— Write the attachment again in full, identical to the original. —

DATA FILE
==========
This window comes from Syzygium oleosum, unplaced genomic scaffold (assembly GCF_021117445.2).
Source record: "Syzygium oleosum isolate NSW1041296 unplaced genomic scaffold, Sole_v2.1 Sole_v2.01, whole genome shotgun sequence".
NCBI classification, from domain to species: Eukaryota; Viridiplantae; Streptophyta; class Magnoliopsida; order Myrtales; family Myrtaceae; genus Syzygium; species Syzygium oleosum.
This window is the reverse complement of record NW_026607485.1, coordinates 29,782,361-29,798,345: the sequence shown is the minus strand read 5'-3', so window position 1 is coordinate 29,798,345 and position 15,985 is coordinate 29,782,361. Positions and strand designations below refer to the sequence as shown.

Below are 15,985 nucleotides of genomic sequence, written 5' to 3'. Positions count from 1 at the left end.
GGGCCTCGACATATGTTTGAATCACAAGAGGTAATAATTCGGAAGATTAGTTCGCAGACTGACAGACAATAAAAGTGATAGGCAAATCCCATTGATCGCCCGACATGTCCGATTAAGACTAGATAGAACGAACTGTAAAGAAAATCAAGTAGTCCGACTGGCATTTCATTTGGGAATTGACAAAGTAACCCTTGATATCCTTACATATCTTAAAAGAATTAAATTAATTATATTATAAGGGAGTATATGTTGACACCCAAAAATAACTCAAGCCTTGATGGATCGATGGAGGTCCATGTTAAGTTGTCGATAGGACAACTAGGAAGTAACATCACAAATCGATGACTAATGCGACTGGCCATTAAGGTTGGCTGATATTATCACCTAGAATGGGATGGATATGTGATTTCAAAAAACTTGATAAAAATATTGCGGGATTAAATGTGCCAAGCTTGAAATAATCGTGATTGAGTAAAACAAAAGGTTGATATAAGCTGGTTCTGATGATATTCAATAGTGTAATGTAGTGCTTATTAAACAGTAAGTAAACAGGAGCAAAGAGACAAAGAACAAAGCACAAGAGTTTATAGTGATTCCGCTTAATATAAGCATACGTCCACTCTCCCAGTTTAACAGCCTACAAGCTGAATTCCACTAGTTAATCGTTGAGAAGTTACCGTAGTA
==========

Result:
This window comes from Syzygium oleosum, unplaced genomic scaffold (assembly GCF_021117445.2).
Source record: "Syzygium oleosum isolate NSW1041296 unplaced genomic scaffold, Sole_v2.1 Sole_v2.01, whole genome shotgun sequence".
NCBI classification, from domain to species: Eukaryota; Viridiplantae; Streptophyta; class Magnoliopsida; order Myrtales; family Myrtaceae; genus Syzygium; species Syzygium oleosum.
This window is the reverse complement of record NW_026607485.1, coordinates 29,782,361-29,798,345: the sequence shown is the minus strand read 5'-3', so window position 1 is coordinate 29,798,345 and position 15,985 is coordinate 29,782,361. Positions and strand designations below refer to the sequence as shown.

Below are 15,985 nucleotides of genomic sequence, written 5' to 3'. Positions count from 1 at the left end.
GGGCCTCGACATATGTTTGAATCACAAGAGGTAATAATTCGGAAGATTAGTTCGCAGACTGACAGACAATAAAAGTGATAGGCAAATCCCATTGATCGCCCGACATGTCCGATTAAGACTAGATAGAACGAACTGTAAAGAAAATCAAGTAGTCCGACTGGCATTTCATTTGGGAATTGACAAAGTAACCCTTGATATCCTTACATATCTTAAAAGAATTAAATTAATTATATTATAAGGGAGTATATGTTGACACCCAAAAATAACTCAAGCCTTGATGGATCGATGGAGGTCCATGTTAAGTTGTCGATAGGACAACTAGGAAGTAACATCACAAATCGATGACTAATGCGACTGGCCATTAAGGTTGGCTGATATTATCACCTAGAATGGGATGGATATGTGATTTCAAAAAACTTGATAAAAATATTGCGGGATTAAATGTGCCAAGCTTGAAATAATCGTGATTGAGTAAAACAAAAGGTTGATATAAGCTGGTTCTGATGATATTCAATAGTGTAATGTAGTGCTTATTAAACAGTAAGTAAACAGGAGCAAAGAGACAAAGAACAAAGCACAAGAGTTTATAGTGATTCCGCTTAATATAAGCATACGTCCACTCTCCCAGTTTAACAGCCTACAAGCTGAATTCCACTAGTTAATCGTTGAGAAGTTACCGTAGTA